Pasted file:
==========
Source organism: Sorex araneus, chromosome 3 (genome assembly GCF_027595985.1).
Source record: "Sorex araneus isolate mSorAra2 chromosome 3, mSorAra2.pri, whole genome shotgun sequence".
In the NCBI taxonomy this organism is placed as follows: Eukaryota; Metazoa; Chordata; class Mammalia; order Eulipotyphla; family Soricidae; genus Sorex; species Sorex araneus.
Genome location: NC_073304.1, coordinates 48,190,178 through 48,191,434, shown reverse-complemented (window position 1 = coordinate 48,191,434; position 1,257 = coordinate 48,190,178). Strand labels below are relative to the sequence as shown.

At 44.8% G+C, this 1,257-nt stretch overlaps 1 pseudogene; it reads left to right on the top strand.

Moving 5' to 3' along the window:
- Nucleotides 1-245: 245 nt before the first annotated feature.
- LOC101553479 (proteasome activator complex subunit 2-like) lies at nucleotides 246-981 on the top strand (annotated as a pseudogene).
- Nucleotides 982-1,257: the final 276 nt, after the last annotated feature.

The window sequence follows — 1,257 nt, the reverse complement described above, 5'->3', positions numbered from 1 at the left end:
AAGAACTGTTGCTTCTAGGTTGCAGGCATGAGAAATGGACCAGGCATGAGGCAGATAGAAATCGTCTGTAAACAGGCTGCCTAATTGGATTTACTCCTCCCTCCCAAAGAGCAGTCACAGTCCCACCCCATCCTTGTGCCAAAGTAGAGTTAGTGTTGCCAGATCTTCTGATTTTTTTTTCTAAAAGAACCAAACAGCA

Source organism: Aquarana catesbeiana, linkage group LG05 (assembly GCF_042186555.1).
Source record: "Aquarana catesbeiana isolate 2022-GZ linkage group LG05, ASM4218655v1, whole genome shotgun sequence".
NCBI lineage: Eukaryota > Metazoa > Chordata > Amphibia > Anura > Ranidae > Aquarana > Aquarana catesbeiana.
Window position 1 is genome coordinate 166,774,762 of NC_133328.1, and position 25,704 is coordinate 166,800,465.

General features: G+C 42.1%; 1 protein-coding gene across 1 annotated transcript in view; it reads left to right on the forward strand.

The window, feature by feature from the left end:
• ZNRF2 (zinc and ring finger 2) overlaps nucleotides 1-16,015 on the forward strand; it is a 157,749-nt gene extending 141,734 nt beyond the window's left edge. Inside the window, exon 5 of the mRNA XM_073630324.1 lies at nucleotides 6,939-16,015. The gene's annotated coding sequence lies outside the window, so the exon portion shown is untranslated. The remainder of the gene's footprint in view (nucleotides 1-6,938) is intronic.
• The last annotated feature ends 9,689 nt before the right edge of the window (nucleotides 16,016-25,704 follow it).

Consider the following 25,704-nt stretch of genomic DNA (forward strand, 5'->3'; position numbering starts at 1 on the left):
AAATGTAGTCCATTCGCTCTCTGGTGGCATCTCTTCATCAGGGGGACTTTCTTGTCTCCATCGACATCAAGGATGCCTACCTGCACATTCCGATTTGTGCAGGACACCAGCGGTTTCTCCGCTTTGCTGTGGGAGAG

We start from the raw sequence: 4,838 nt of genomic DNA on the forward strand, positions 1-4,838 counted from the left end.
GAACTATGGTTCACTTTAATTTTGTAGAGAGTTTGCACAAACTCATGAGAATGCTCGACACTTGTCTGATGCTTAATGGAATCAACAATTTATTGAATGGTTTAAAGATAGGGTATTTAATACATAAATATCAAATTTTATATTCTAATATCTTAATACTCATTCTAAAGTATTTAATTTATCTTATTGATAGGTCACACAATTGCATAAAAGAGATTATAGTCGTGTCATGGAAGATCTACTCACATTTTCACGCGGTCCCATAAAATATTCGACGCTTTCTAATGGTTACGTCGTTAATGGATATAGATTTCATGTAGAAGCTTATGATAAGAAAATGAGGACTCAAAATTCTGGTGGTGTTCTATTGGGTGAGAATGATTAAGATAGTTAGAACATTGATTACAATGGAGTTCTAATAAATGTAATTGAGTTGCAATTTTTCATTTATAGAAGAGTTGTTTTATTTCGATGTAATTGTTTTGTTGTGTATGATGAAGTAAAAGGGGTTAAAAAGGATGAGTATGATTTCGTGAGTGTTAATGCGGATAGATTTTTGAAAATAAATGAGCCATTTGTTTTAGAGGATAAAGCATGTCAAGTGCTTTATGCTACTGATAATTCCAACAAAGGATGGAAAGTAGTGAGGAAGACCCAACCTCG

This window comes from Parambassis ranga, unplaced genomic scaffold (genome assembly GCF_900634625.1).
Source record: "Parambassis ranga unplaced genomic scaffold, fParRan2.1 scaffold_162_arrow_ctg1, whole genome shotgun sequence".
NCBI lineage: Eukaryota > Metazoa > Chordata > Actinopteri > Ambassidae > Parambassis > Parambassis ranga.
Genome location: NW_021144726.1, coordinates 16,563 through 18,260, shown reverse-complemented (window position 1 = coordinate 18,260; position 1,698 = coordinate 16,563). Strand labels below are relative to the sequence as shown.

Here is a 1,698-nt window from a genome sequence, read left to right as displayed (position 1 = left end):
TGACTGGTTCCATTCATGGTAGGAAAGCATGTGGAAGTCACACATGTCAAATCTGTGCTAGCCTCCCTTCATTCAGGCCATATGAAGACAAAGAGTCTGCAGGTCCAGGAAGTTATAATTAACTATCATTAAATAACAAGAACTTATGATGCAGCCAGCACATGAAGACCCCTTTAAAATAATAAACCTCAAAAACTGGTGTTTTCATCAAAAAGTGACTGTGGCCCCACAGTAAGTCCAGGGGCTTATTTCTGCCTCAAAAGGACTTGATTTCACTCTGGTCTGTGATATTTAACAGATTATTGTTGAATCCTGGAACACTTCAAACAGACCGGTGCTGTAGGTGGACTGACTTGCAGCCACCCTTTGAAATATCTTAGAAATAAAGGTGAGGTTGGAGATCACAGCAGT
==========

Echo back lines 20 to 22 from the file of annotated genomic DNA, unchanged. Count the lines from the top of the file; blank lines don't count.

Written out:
Consider the following 25,704-nt stretch of genomic DNA (forward strand, 5'->3'; position numbering starts at 1 on the left):
AAATGTAGTCCATTCGCTCTCTGGTGGCATCTCTTCATCAGGGGGACTTTCTTGTCTCCATCGACATCAAGGATGCCTACCTGCACATTCCGATTTGTGCAGGACACCAGCGGTTTCTCCGCTTTGCTGTGGGAGAG

We start from the raw sequence: 4,838 nt of genomic DNA on the forward strand, positions 1-4,838 counted from the left end.